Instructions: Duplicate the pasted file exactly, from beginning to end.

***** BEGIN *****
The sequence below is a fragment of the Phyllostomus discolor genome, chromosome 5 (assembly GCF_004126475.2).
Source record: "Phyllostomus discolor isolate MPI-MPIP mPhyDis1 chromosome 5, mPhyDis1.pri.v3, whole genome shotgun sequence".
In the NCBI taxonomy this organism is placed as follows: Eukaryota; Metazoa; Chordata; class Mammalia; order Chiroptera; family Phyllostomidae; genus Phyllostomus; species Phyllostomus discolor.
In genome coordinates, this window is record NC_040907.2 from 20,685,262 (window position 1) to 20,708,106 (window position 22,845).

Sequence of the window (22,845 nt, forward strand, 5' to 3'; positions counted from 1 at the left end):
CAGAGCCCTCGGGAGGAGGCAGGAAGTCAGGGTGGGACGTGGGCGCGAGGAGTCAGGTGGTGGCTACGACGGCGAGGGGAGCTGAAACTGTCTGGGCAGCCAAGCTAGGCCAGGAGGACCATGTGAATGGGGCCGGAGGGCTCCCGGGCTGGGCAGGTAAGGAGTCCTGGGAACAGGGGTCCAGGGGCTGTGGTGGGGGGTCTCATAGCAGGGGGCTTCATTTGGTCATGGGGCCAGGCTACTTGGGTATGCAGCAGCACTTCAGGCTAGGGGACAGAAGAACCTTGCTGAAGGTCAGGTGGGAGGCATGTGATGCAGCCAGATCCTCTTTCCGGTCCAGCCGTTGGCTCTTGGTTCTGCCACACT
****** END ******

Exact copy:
The sequence below is a fragment of the Phyllostomus discolor genome, chromosome 5 (assembly GCF_004126475.2).
Source record: "Phyllostomus discolor isolate MPI-MPIP mPhyDis1 chromosome 5, mPhyDis1.pri.v3, whole genome shotgun sequence".
In the NCBI taxonomy this organism is placed as follows: Eukaryota; Metazoa; Chordata; class Mammalia; order Chiroptera; family Phyllostomidae; genus Phyllostomus; species Phyllostomus discolor.
In genome coordinates, this window is record NC_040907.2 from 20,685,262 (window position 1) to 20,708,106 (window position 22,845).

Sequence of the window (22,845 nt, forward strand, 5' to 3'; positions counted from 1 at the left end):
CAGAGCCCTCGGGAGGAGGCAGGAAGTCAGGGTGGGACGTGGGCGCGAGGAGTCAGGTGGTGGCTACGACGGCGAGGGGAGCTGAAACTGTCTGGGCAGCCAAGCTAGGCCAGGAGGACCATGTGAATGGGGCCGGAGGGCTCCCGGGCTGGGCAGGTAAGGAGTCCTGGGAACAGGGGTCCAGGGGCTGTGGTGGGGGGTCTCATAGCAGGGGGCTTCATTTGGTCATGGGGCCAGGCTACTTGGGTATGCAGCAGCACTTCAGGCTAGGGGACAGAAGAACCTTGCTGAAGGTCAGGTGGGAGGCATGTGATGCAGCCAGATCCTCTTTCCGGTCCAGCCGTTGGCTCTTGGTTCTGCCACACT